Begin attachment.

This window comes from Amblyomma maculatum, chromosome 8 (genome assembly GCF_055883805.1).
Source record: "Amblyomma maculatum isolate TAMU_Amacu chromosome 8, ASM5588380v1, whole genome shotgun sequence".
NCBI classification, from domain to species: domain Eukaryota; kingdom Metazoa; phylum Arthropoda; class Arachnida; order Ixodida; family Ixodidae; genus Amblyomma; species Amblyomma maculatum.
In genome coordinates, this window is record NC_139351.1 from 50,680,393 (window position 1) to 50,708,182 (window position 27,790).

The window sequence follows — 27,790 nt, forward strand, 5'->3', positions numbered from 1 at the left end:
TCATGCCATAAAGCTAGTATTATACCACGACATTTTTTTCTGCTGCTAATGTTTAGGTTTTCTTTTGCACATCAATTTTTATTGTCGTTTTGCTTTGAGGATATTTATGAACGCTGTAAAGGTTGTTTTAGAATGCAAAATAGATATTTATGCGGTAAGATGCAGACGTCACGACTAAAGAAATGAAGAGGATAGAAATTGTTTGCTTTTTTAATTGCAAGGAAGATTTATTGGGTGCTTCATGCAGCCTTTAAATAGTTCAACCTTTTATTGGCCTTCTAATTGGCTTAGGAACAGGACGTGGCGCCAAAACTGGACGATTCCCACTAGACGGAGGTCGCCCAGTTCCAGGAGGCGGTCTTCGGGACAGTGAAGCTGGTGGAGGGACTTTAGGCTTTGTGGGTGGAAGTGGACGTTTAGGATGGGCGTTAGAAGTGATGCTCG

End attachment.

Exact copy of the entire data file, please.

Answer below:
This window comes from Amblyomma maculatum, chromosome 8 (genome assembly GCF_055883805.1).
Source record: "Amblyomma maculatum isolate TAMU_Amacu chromosome 8, ASM5588380v1, whole genome shotgun sequence".
NCBI classification, from domain to species: domain Eukaryota; kingdom Metazoa; phylum Arthropoda; class Arachnida; order Ixodida; family Ixodidae; genus Amblyomma; species Amblyomma maculatum.
In genome coordinates, this window is record NC_139351.1 from 50,680,393 (window position 1) to 50,708,182 (window position 27,790).

The window sequence follows — 27,790 nt, forward strand, 5'->3', positions numbered from 1 at the left end:
TCATGCCATAAAGCTAGTATTATACCACGACATTTTTTTCTGCTGCTAATGTTTAGGTTTTCTTTTGCACATCAATTTTTATTGTCGTTTTGCTTTGAGGATATTTATGAACGCTGTAAAGGTTGTTTTAGAATGCAAAATAGATATTTATGCGGTAAGATGCAGACGTCACGACTAAAGAAATGAAGAGGATAGAAATTGTTTGCTTTTTTAATTGCAAGGAAGATTTATTGGGTGCTTCATGCAGCCTTTAAATAGTTCAACCTTTTATTGGCCTTCTAATTGGCTTAGGAACAGGACGTGGCGCCAAAACTGGACGATTCCCACTAGACGGAGGTCGCCCAGTTCCAGGAGGCGGTCTTCGGGACAGTGAAGCTGGTGGAGGGACTTTAGGCTTTGTGGGTGGAAGTGGACGTTTAGGATGGGCGTTAGAAGTGATGCTCG